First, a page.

To become a permanent member of staff of the EU institutions, candidates must apply for a competition organised by EPSO (the European Personnel Selection Office). The admission test consists of computer-based verbal, numerical and abstract reasoning. Under the new competition procedures, EPSO uses a standard ‘assessment centre’ model for the successful candidates. They are tested on general and specific competences. General competences are tested by means of a structured interview, a group exercise and an oral presentation. Specific competences in the field of interpretation are tested by means of consecutive and simultaneous speeches for each language in the candidate’s combination. Laureates having obtained pass marks and the highest aggregate marks at the assessment centre are placed on a reserve list and may be invited by an institution for an interview.
Temporary contracts are offered by heads of booth to interpreters accredited at the EU institutions, or to other candidates deemed suitable. The entry level grade for interpreters with only 2 languages and no experience is A5, with A7 grade contracts available for experienced interpreters with more languages. These contracts may last 2 years, and can be extended to a maximum of 6.
EU staff receive a generous benefits package: expatriation allowance, child allowance, household allowance, flat rate tax deducted at source, pension contributions, medical insurance, parental leave, at least 25 days a year paid leave, the possibility to work part-time on a reduced salary etc.
The European Parliament has 3 places of work : Brussels, Strasbourg and Luxembourg. 12 plenary sessions a year are held in Strasbourg, so on average once a month the whole institution moves from Brussels for four days (Monday to Thursday); additional plenary sessions and other meetings (committees etc) are held in Brussels.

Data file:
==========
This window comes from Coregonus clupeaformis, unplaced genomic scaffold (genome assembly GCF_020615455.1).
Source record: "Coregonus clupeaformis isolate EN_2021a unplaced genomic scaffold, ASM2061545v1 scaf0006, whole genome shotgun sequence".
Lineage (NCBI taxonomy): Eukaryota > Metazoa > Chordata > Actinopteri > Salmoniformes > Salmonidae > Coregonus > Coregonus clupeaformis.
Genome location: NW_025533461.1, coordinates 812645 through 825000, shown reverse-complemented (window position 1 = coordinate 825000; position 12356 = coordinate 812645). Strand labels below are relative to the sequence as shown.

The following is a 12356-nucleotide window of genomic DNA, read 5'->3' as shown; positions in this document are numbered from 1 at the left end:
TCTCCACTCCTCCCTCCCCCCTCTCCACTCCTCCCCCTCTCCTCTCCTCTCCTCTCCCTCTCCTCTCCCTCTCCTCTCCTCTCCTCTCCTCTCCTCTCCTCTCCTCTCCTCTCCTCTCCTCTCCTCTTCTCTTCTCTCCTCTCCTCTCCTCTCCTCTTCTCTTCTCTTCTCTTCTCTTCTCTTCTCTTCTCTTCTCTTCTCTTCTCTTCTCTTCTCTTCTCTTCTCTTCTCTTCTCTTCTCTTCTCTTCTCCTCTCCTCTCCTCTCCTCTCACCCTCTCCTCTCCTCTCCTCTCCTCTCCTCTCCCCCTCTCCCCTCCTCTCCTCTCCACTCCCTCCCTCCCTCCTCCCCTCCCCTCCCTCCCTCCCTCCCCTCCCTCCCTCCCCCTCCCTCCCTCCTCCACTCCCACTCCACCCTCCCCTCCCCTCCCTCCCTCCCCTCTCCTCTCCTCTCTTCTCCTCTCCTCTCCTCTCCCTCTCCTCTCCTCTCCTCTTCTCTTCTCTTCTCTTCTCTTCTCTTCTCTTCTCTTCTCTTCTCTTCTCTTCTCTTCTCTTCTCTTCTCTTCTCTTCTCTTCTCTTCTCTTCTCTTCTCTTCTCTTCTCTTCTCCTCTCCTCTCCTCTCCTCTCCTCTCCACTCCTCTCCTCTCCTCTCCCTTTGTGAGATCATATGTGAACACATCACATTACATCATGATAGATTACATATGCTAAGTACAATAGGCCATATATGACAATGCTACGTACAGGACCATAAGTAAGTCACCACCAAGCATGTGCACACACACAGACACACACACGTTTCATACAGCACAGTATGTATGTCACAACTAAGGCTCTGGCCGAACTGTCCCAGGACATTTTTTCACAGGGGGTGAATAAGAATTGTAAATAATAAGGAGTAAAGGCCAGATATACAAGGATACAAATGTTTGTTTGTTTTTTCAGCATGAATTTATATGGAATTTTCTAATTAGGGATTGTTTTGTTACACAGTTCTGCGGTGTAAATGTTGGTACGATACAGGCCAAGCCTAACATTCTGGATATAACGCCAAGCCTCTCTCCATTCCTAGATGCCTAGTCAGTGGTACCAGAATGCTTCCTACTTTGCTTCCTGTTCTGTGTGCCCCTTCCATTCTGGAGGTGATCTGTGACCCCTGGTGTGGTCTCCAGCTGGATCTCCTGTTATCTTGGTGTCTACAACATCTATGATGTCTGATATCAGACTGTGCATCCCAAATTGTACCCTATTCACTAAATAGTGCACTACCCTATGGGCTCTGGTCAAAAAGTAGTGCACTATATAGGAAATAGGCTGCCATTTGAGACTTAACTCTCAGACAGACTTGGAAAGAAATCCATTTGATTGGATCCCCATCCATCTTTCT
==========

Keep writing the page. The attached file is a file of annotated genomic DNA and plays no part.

Living in Brussels
Brussels is a multicultural city of around 1 million inhabitants, and is of a very manageable size. Housing is plentiful and inexpensive for a capital city, and transport links are efficient (both within the city and abroad). EU staff usually send their children to the European school, but local schools are also of good quality. There is a broad selection of cultural attractions (museums, concerts, cinema etc), and good shopping and services (especially restaurants), though not on a par with, say, London or Paris. The city has a maritime temperate climate with 200 days of rain a year so it can get a little grey.
More information from: http://www.bruxelles.irisnet.be/
[i] German, English, French, Italian, Dutch, Danish, Greek, Spanish, Portuguese, Finnish, Swedish, Czech, Estonian, Hungarian, Lithuanian, Latvian, Polish, Slovak, Slovene, Bulgarian, Romanian, Maltese & Gaelic (the latter as a passive language only).
[ii] i.e the less widely spoken languages, or the languages of member states with a smaller number of MEPs.
Recommended citation format:Staff Interpreters. "EP - European Parliament". aiic.net June 8, 2012. Accessed January 29, 2020. <http://aiic.net/p/6209>.